The Annual meeting of the Valdai Discussion Club held in early October has become an important event on the intellectual agenda, based on which it is possible to discuss international politics both on the global and regional levels. For Russia, these discussions have highlighted, first, that its foreign policy has shed the long-standing tradition of opposing the West as the foundation of its strategy. Second, the discussions have shown that this policy has entered a complicated, albeit essential, phase whereby Russia will have to align this foreign policy with the processes taking place in Asia and Eurasia.
The reverse side of Russia’s increasing shift to the East is no less interesting. I am referring to a noticeable reduction in its interest in Europe that was in the focus of Russian foreign policy interests for almost a quarter century and which is increasingly relegated to the background today. This is certainly an alarming sign, considering that Europe – a major part of the West and its historical homeland – remains for Russia and China a critical partner in economic ties and can be viewed as a potentially important component of pan-Eurasian development. For this reason Europe’s evolution is vital to Russia, especially now that Europe is increasingly seen not as a player but as a field for the struggle and competition of more successful global players in the collective opinion of the international political and expert community. It should be admitted that this view is based on fundamental reasons.
The sad story of opening the Berlin-Brandenburg Airport (the last deadline for this was missed recently) is a good illustration of the role of the European Union and Europe as a global player with a new quality. This major new German airport was supposed to symbolize the completion of the unification of not only Germany (in early November it will be 30 years since the downfall of the Berlin Wall) but also of all of Europe. New Europe was supposed to be united by the idea and practice of European integration and able to share its experience with other countries and regions, especially its neighbors.
However, regrettably, just as Germany does not have Europe’s largest airport, Europe is compelled to deal with its own difficulties in its efforts to acquire a face in the world. The main problem is that the concept of European integration as such, like the idea of German unification, was naturally and primarily aimed at deriving profit for itself. John Kennedy said: “Ask not what your country can do for you – ask what you can do for your country.” Paraphrasing this, one could say that Europe thought about what the world could do for it rather than what it could do for the world. This is not surprising. Modern Europe is a community of democratic and sovereign nations in which governments must serve their citizens rather than promote abstract strategic interests.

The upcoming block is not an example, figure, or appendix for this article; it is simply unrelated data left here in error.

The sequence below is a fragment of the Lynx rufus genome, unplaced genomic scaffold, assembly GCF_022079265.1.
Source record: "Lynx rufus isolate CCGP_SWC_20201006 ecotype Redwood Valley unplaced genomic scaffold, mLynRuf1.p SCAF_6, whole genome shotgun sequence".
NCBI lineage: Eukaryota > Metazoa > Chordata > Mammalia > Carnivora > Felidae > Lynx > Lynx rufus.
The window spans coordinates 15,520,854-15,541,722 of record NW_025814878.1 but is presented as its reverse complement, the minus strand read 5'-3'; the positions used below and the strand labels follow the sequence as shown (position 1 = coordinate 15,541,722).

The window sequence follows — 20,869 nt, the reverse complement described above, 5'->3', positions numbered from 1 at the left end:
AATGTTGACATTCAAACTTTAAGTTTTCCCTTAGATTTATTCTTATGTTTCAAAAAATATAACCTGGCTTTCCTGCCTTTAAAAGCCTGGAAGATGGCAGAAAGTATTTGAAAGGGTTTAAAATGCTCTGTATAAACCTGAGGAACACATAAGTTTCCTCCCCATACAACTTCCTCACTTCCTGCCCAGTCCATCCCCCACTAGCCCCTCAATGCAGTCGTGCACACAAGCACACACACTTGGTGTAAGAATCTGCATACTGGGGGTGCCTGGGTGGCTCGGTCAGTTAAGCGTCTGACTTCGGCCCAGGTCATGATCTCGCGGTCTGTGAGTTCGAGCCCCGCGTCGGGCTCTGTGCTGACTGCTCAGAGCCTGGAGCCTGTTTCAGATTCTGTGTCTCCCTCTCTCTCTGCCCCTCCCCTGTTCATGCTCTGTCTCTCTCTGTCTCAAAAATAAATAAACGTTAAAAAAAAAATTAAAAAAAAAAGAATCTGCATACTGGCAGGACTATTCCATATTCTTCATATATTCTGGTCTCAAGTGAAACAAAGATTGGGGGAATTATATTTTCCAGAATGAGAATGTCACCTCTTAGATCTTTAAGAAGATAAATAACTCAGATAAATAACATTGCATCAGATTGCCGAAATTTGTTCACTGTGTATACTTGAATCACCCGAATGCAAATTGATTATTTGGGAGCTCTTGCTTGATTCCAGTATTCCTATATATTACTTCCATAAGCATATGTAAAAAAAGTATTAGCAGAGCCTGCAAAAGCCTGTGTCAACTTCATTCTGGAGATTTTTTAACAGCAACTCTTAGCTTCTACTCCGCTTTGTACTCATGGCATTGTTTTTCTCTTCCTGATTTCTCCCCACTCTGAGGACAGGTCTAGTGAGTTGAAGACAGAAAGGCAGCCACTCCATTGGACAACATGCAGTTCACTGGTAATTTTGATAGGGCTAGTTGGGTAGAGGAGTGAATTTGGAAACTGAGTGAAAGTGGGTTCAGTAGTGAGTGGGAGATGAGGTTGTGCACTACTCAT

From 1989 to 1991 Europe was incredibly lucky. The unification of Germany took place in a most convenient form as a result of the short-sighted policy of the Soviet leadership. The largest expansion of Europe’s sphere of influence in its entire history proved to be unexpected and not quite justified. Ten countries that were either in Russia’s sphere of influence or part of the USSR just several years ago instantly became objects contributing to the integration and resource development of Western Europe. The EU’s eastward expansion, plus the accession of Cyprus and Malta, was a fast process that lasted no more than 15 years. It’s no surprise that the EU’s governance mechanisms and strategic culture, created during the Cold War, could not be quickly adapted to the sudden buildup of Europe’s power.